Umbrella insurance is enhanced liability protection that supplements your homeowners insurance and auto insurance policies.
If you’re sued for an amount that exceeds your primary liability coverage limits, umbrella insurance bridges the gap between what is covered and what is still owed
You typically need a certain amount of homeowners and auto insurance before you can get a personal umbrella policy
$1 million in umbrella insurance coverage is anywhere from $150 to $300 a year
In standard auto insurance and homeowners insurance, your personal liability coverage protects your combined assets against expensive litigation. That means if you crash into another car and injure the driver or a houseguest suffers a bad fall in your home, you’re covered by auto and home insurance in the event the injured party elects to sue you for repairs, medical expenses, or lost earnings.
A standard homeowners or auto insurance policy lets you carry up to $500,000 in liability coverage, but that may not be enough if you have several expensive assets. If your combined assets exceed your standard coverage limit, you should consider a personal umbrella policy. Also known as umbrella insurance, it provides an additional layer of liability protection against potentially devastating liability claims.
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Umbrella insurance helps you in a couple of different ways:
Personal umbrella policies are mainly sold in increments of $1 million, up to $5 million. Some insurance companies, like Travelers, sell umbrella policies with up to $10 million in coverage.
Umbrella coverage works like this: say the third floor balcony of your home collapses onto the ground floor during a party and several people are badly injured. It’s determined that you’re liable for $400,000 in injury expenses, plus the injured parties are collectively claiming around $250,000 in lost earnings for their extended period of time out of work. That means you’re on the hook for a $650,000 liability claim.
The problem is you only have $500,000 in personal liability coverage in your homeowners policy, which means you need to look elsewhere for the remaining $150,000. Umbrella insurance pays the difference between what your initial policy covers and what you still owe.
Keep in mind that a minimum amount of personal liability coverage in both your home and auto insurance policies is needed before you can get umbrella insurance. Your insurer will typically require one of the following coverage combinations:
In addition to providing you with higher liability coverage amounts, umbrella insurance also provides you with more robust protection.
For example, your homeowners insurance liability coverage may exclude dog bites from dangerous breeds or trampoline injuries from coverage. Slander, libel, and defamation of character are also excluded. Umbrella insurance essentially expands your liability protection to cover these liability risk exposures, in addition to others.
|What umbrella insurance covers||What umbrella insurance doesn't cover|
|Injury to others||Your own personal property|
|Damage to the property of others||Business losses|
|Legal fees||Criminal or intentional actions|
|Tenant damage (if you're a landlord)||Any contracts you've entered into|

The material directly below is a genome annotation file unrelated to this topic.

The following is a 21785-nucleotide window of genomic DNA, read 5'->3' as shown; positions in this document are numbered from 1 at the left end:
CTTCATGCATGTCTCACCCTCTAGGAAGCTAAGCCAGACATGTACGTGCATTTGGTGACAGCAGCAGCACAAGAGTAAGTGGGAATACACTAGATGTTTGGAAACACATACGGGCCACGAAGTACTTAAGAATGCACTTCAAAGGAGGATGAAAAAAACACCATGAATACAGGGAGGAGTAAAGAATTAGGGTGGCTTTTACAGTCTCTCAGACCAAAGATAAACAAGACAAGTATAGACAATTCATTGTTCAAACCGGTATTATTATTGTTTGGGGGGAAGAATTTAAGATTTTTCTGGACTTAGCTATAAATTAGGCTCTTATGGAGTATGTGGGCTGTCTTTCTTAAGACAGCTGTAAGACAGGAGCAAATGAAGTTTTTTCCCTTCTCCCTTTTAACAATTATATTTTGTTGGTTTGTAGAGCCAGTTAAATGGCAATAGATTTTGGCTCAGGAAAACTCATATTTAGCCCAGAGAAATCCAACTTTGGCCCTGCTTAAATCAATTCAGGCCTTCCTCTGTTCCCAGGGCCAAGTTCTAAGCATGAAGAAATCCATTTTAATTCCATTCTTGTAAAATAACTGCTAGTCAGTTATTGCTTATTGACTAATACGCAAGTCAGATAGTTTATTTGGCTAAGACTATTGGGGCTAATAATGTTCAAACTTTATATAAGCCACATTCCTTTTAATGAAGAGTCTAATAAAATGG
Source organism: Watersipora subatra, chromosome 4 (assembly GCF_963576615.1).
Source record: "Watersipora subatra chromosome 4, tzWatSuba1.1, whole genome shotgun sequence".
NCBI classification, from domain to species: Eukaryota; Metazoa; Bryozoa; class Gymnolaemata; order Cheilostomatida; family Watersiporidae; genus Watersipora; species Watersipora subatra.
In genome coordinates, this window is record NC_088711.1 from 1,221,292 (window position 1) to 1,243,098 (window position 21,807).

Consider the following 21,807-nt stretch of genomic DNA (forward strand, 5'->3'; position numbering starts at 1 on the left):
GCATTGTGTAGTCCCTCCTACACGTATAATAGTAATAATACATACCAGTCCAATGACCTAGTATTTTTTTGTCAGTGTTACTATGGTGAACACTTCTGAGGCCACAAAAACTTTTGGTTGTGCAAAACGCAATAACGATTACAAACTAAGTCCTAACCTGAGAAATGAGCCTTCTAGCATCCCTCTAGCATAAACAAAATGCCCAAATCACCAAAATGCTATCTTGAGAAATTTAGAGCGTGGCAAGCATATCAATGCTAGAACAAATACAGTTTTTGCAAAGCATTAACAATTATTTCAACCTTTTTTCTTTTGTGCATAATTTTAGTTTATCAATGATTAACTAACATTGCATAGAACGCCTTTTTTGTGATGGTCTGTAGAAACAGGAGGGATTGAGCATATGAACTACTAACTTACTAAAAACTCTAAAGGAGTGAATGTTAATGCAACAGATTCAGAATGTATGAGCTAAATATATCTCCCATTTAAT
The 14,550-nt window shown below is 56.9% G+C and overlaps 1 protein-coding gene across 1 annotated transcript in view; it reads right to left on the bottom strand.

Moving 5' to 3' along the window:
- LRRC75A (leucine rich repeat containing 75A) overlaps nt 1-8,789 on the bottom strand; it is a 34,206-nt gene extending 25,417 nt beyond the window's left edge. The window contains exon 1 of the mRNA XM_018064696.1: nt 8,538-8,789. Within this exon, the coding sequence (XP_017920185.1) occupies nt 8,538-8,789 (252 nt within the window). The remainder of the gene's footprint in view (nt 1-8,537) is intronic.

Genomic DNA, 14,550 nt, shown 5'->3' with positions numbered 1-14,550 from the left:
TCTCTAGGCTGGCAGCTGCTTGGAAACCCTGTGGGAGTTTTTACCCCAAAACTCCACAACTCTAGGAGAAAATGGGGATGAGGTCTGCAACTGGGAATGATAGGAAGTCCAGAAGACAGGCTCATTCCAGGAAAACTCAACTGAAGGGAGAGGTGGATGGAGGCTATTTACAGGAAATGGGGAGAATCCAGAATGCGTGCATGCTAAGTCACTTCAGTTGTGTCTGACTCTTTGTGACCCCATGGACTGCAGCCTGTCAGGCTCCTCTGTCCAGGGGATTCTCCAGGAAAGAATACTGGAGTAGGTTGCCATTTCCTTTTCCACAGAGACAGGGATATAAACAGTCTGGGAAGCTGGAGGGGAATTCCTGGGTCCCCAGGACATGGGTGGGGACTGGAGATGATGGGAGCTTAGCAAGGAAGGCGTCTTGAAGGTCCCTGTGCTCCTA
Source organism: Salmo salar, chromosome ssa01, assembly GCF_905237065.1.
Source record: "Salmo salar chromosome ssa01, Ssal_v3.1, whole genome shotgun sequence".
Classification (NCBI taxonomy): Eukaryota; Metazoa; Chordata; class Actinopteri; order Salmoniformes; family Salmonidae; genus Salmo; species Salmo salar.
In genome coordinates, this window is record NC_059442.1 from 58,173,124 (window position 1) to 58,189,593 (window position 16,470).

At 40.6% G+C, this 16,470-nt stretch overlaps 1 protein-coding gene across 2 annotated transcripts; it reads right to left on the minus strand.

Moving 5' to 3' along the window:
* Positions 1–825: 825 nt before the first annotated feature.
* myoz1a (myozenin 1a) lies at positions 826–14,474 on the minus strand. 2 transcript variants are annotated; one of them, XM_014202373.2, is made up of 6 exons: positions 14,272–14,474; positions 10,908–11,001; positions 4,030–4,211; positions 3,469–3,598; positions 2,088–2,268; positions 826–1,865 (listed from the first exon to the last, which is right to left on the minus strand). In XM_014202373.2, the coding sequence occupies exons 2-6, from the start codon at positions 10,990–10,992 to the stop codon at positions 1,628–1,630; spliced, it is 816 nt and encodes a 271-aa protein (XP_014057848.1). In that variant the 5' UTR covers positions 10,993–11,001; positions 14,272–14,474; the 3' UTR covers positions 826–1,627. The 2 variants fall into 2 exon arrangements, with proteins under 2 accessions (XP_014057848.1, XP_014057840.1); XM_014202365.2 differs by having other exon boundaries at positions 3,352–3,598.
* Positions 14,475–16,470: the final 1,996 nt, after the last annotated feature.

|Lawsuits related to slander, libel, or defamation of character|
To figure out whether or not you need a personal umbrella policy, you’ll want to take the following factors into consideration.
The biggest thing to consider is what your total assets amount to. If your two homes, your cars, your boat, your income and savings, and the rest of your assets add up to $3 million and you only have the maximum $500,000 in liability coverage for your homeowners and auto policies, that’s potentially $2.5 million in unprotected assets that could be wiped out from under you in an expensive lawsuit.
You should also take your future earnings into consideration when determining your coverage needs. Along with your assets, the plaintiff is allowed to collect from you in a number of other ways on a settlement, including by taking a portion of future earnings. In fact, federal law allows for a maximum garnishment of 25% of an employee’s net wages. For that reason, homeowners in medical school or law school who expect a hefty raise after graduation may want to consider an umbrella policy.
If your home has a pool, a trampoline, a tree fort, or you have a pack of wild huskies as pets, you may want to consider a personal umbrella policy. Simply put, the more risk you’re associated with, the more you’re liable for.
According to the Insurance Information Institute, you can buy a $1 million personal umbrella policy for anywhere from $150 to $300 per year. The amount you pay gradually decreases after the first million.
Most major insurance providers sell personal umbrella policies. Some insurers may offer generous discounts if you buy umbrella insurance along with another type of property coverage.
About the author
Pat Howard is an Insurance Editor at Policygenius in New York City and an expert in homeowners insurance. Previously, he was working as a freelance writer for the New York State Nurses Association and wrote for the Michigan Information Research Service. Pat has a B.A. in journalism from Michigan State University.
Policygenius’ editorial content is not written by an insurance agent. It’s intended for informational purposes and should not be considered legal or financial advice. Consult a professional to learn what financial products are right for you.
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